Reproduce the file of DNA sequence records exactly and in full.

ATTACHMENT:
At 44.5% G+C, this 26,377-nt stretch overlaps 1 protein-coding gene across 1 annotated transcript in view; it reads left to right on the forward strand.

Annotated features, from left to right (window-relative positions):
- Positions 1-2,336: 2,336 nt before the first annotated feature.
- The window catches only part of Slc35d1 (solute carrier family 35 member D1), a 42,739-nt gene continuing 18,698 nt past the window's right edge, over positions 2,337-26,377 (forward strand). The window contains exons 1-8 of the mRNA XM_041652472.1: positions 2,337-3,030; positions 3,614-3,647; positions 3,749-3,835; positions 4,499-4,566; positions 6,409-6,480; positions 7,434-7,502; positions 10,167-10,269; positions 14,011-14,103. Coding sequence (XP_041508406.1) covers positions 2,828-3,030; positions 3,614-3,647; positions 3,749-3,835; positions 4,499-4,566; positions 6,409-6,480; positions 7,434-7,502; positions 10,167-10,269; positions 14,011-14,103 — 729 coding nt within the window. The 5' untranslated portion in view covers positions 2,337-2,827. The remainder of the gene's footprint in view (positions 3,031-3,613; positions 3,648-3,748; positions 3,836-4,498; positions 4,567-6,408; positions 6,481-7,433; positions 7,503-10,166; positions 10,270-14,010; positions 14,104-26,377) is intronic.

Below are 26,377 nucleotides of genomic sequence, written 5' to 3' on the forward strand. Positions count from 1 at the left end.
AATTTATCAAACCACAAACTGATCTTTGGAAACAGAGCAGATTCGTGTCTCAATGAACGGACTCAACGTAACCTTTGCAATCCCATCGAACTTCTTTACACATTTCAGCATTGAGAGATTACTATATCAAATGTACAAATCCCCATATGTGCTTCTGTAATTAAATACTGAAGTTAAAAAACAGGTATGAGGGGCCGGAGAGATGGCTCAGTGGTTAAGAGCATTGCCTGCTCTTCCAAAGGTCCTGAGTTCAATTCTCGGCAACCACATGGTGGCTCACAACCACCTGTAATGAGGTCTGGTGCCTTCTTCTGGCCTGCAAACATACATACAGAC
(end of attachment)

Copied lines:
At 44.5% G+C, this 26,377-nt stretch overlaps 1 protein-coding gene across 1 annotated transcript in view; it reads left to right on the forward strand.

Annotated features, from left to right (window-relative positions):
- Positions 1-2,336: 2,336 nt before the first annotated feature.
- The window catches only part of Slc35d1 (solute carrier family 35 member D1), a 42,739-nt gene continuing 18,698 nt past the window's right edge, over positions 2,337-26,377 (forward strand). The window contains exons 1-8 of the mRNA XM_041652472.1: positions 2,337-3,030; positions 3,614-3,647; positions 3,749-3,835; positions 4,499-4,566; positions 6,409-6,480; positions 7,434-7,502; positions 10,167-10,269; positions 14,011-14,103. Coding sequence (XP_041508406.1) covers positions 2,828-3,030; positions 3,614-3,647; positions 3,749-3,835; positions 4,499-4,566; positions 6,409-6,480; positions 7,434-7,502; positions 10,167-10,269; positions 14,011-14,103 — 729 coding nt within the window. The 5' untranslated portion in view covers positions 2,337-2,827. The remainder of the gene's footprint in view (positions 3,031-3,613; positions 3,648-3,748; positions 3,836-4,498; positions 4,567-6,408; positions 6,481-7,433; positions 7,503-10,166; positions 10,270-14,010; positions 14,104-26,377) is intronic.

Below are 26,377 nucleotides of genomic sequence, written 5' to 3' on the forward strand. Positions count from 1 at the left end.
AATTTATCAAACCACAAACTGATCTTTGGAAACAGAGCAGATTCGTGTCTCAATGAACGGACTCAACGTAACCTTTGCAATCCCATCGAACTTCTTTACACATTTCAGCATTGAGAGATTACTATATCAAATGTACAAATCCCCATATGTGCTTCTGTAATTAAATACTGAAGTTAAAAAACAGGTATGAGGGGCCGGAGAGATGGCTCAGTGGTTAAGAGCATTGCCTGCTCTTCCAAAGGTCCTGAGTTCAATTCTCGGCAACCACATGGTGGCTCACAACCACCTGTAATGAGGTCTGGTGCCTTCTTCTGGCCTGCAAACATACATACAGAC